At a certain time in its history, India was ruled by regional strongmen. The government in Delhi was powerless to impose order in the country. Law and order was collapsing across the land and the economy was in shambles. The lawless 18th century after the end of Aurangzeb? Think again, the situation is not very different from the present, the age of Sharad Pawar, Karunanidhi, Mulayam Singh Yadav, the Badals and the Chautalas.
Illustration: Jayachandran / Mint
As the Congress party and the Bharatiya Janata Party (BJP) tie up alliances, their plight is evident. Pawar’s Nationalist Congress Party (NCP) and Yadav’s Samajwadi Party (SP) demanded a national “alliance” with the Congress which, if they succeed in sewing up, will leave the Congress with anything but a national share of members of Parliament (MPs).
The BJP is no different. It has had to align with Ajit Singh’s Rashtriya Lok Dal, a party hardly known for sticking with alliance partners. In any case, both the Congress and the BJP are in a parlous political condition in big states such as Uttar Pradesh, Bihar and Andhra Pradesh, among others. This does not bode well for them and, in turn, for sound governance of the country. Unless they’re able to secure a large number of wins in big states, they will have to rely on alliance partners from across India. That is the rub of the problem.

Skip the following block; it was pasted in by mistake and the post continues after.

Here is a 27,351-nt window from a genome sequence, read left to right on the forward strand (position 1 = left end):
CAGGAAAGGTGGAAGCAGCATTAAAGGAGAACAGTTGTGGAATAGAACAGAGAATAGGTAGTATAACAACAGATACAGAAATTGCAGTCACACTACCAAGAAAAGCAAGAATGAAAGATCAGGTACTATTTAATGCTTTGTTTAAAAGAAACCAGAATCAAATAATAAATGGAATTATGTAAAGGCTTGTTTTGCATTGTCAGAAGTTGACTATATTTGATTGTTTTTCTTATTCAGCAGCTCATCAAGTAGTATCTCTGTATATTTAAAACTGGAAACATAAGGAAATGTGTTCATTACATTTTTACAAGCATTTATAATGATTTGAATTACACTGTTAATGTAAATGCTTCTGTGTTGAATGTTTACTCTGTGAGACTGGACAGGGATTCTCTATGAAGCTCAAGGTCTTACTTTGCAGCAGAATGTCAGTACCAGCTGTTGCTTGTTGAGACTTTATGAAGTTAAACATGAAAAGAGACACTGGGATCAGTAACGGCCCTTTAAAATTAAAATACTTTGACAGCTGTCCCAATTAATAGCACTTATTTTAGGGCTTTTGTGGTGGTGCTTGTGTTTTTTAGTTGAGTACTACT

In a polity where small parties with a few MPs can determine the fate of a government, the system of cabinet responsibility is a polite fiction. One just has to look at the performance and accountability of various ministers in the United Progressive Alliance (UPA) government. The controversies generated by the telecom, civil aviation, agriculture, health and family welfare ministers (the list is considerably longer), requires no elaborate commentary. The Prime Minister was either reluctant or powerless to crack the whip on errant ministers. Governance was the first victim.
The biggest problem, however, is cronyism. The Indian economy is still “regulated” by the Union and state governments. Even today, a ministerial favour or a whim can enrich a private company immensely. In the situation outlined above, it is impossible to arrest corporate fraud and loot of public resources. Ministers from small parties have no compunction in giving away precious resources to private bidders. If the next government is dependent to an even greater extent on alliance partners than the UPA, the outcome is a foregone conclusion: ever-greater corruption and much-diminished ministerial accountability.
Alliances: the bane of Indian politics? Tell us at firstname.lastname@example.org